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While porting an application from Linux x86 to iOS ARM (iPhone 4), I've discovered a difference in behavior on floating point arithmetics and small values.

64bits floating point numbers (double) smaller than [+/-]2.2250738585072014E-308 are called denormal/denormalized/subnormal numbers in the IEEE 754-1985/IEEE 754-2008 standards.

On iPhone 4, such small numbers are treated as zero (0), while on x86, subnormal numbers can be used for computation.

I wasn't able to find any explanation regarding conformance to IEEE-754 standards on Apple's documentation Mac OS X Manual Page For float(3).

But thanks to some answers on Stack Overflow ( flush-to-zero behavior in floating-point arithmetic , Double vs float on the iPhone ), I have found some clues.

According to some searches, it seems the VFP (or NEON) math coprocessor used along the ARM core is using Flush-To-Zero (FTZ) mode (e.g. subnormal values are converted to 0 at the output) and Denormals-Are-Zero (DAZ) mode (e.g. subnormal values are converted to 0 when used as input parameters) to provide fast hardware handled IEEE 754 computation.

  • Full IEEE754 compliance with ARM support code
  • Run-Fast mode for near IEEE754 compliance (hardware only)

A good explanation on FTZ and DAZ can be found in x87 and SSE Floating Point Assists in IA-32: Flush-To-Zero (FTZ) and Denormals-Are-Zero (DAZ):

FTZ and DAZ modes both handle the cases when invalid floating-point data occurs or is processed with underflow or denormal conditions. [...]. The difference between a number that is handled by FTZ and DAZ is very subtle. FTZ handles underflow conditions while DAZ handles denormals. An underflow condition occurs when a computation results in a denormal. In this case, FTZ mode sets the output to zero. DAZ fixes the cases when denormals are used as input, either as constants or by reading invalid memory into registers. DAZ mode sets the inputs of the calculation to zero before computation. FTZ can then be said to handle [output] while DAZ handles [input].

The only things about FTZ on Apple's developer site seems to be in iOS ABI Function Call Guide :

VFP status register | FPSCR | Special | Condition code bits (28-31) and saturation bits (0-4) are not preserved by function calls. Exception control (8-12), rounding mode (22-23), and flush-to-zero (24) bits should be modified only by specific routines that affect the application state (including framework API functions). Short vector length (16-18) and stride (20-21) bits must be zero on function entry and exit. All other bits must not be modified.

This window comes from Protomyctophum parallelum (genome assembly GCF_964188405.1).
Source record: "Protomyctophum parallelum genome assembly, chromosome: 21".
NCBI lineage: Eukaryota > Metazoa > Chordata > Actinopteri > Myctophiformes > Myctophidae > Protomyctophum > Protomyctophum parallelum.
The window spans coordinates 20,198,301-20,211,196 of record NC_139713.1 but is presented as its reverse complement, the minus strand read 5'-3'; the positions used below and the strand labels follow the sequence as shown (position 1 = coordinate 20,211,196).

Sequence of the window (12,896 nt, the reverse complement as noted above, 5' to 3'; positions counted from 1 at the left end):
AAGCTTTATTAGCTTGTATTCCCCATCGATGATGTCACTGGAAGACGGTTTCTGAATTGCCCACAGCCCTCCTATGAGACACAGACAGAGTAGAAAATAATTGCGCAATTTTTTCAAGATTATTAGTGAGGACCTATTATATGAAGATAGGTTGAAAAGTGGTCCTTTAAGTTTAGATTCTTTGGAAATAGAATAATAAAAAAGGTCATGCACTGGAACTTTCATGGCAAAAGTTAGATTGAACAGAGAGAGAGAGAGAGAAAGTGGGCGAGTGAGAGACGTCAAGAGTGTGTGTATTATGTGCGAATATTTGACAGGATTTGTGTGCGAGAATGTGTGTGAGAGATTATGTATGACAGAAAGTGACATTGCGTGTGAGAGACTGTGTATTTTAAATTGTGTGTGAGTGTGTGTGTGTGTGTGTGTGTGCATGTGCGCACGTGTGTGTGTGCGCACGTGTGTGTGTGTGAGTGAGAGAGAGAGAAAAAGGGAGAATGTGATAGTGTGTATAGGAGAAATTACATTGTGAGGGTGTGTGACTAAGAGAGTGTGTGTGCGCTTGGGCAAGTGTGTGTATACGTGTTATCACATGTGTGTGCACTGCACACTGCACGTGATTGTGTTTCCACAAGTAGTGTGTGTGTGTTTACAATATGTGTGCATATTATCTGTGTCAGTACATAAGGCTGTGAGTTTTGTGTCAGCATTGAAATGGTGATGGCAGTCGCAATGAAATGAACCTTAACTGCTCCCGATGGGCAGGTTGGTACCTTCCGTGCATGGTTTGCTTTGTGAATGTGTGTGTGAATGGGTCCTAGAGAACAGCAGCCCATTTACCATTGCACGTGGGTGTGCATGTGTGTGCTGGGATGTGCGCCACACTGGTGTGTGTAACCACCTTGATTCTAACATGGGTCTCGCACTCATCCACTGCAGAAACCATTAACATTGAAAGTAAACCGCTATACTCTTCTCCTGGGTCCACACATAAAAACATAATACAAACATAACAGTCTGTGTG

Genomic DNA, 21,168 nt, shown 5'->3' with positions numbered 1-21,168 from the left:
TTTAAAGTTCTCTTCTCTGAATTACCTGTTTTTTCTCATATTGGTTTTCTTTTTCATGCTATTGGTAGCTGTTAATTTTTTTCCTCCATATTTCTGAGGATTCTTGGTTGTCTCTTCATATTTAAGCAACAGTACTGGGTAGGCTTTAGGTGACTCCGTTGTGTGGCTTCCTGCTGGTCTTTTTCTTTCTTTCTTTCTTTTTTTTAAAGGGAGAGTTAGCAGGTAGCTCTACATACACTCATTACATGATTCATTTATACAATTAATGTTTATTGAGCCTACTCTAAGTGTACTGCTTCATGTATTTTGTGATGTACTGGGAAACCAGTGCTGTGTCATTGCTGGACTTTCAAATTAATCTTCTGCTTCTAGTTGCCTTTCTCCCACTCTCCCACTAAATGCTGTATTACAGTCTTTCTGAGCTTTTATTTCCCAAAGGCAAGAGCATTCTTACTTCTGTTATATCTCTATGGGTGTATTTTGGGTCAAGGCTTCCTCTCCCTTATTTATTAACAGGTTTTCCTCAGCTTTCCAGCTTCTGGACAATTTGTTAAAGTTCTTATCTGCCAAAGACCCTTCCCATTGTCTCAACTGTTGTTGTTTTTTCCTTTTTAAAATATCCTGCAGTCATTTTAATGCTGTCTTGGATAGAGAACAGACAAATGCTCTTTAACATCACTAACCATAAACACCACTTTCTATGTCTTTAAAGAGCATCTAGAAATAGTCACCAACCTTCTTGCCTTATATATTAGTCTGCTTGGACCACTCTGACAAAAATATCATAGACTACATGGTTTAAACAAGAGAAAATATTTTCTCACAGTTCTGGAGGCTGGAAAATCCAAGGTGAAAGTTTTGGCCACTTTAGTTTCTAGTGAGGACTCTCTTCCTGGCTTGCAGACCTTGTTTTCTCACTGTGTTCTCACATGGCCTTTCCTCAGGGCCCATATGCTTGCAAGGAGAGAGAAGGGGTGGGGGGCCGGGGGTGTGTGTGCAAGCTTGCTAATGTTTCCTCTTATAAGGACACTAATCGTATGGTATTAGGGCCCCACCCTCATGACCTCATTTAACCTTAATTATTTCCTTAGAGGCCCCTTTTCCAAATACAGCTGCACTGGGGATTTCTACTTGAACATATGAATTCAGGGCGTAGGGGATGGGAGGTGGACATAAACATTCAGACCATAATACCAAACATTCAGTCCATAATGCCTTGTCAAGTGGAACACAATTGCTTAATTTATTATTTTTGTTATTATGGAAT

According to ARM1176JZF-S Technical Reference Manual, 18.5 Modes of operation (first iPhone processor), the VFP can be configured to fully support IEEE 754 (sub normal arithmetic), but in this case it will require some software support (trapping into kernel to compute in software).

Note: I have also read Debian's ARM Hard Float Port and VFP comparison pages.

My questions are :

  • Where can one find definitive answers regarding subnormal numbers handling across iOS devices ?

  • Can one set the iOS system to provide support for subnormal number without asking the compiler to produce only full software floating point code ?

Thanks.

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Does this issue affect only 64-bit floating point values? Does it affect all the armv7 hardware so far? –  Steven Lu Aug 26 '13 at 2:51
    
@StevenLu AFAIK it affects floating point computations, 32bits and 64bits floating point values. –  ydroneaud Sep 5 '13 at 10:01

2 Answers 2

up vote 8 down vote accepted

Can one set the iOS system to provide support for subnormal number without asking the compiler to produce only full software floating point code?

Yes. This can be achieved by setting the FZ bit in the FPSCR to zero:

static inline void DisableFZ( )
{
    __asm__ volatile("vmrs r0, fpscr\n"
                     "bic r0, $(1 << 24)\n"
                     "vmsr fpscr, r0" : : : "r0");
}

Note that this can cause significant slowdowns in application performance when appreciable quantities of denormal values are encountered. You can (and should) restore the default floating-point state before making calls into any code that does not make an ABI guarantee to work properly in non-default modes:

static inline void RestoreFZ( ) {
    __asm__ volatile("vmrs r0, fpscr\n"
                     "orr r0, $(1 << 24)\n"
                     "vmsr fpscr, r0" : : : "r0");
}

Please file a bug report to request that better documentation be provided for the modes of FP operation in iOS.

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Thanks for the code. I thought there were some core system functions it in the first place. Could you elaborate on the ABI default mode: is it RunFast by default ? –  ydroneaud Sep 8 '11 at 13:21
    
@ydroneaud: Yes, the default fpscr state installed at process creation is DN=1, FZ=1 (0x03000000). I don't believe that is explicitly guaranteed by the platform ABI doc, however, so it could change in the future. –  Stephen Canon Sep 8 '11 at 13:59
1  
I think the answer from a senior software engineer at Apple is good enough: response accepted. Thanks. –  ydroneaud Sep 8 '11 at 14:10
    
bug opened, problem id #10093675 –  ydroneaud Sep 8 '11 at 16:14
•Where can one find definitive answers regarding subnormal numbers

handling across iOS devices ?

You already found your answer. Its to be expected the ARM doesn't have the same floating-point abilities.

•Can one set the iOS system to provide support for subnormal number without asking the compiler to produce only full software floating point code ?

I do not believe so, at least I would hope so, to get different numbers using the same value.

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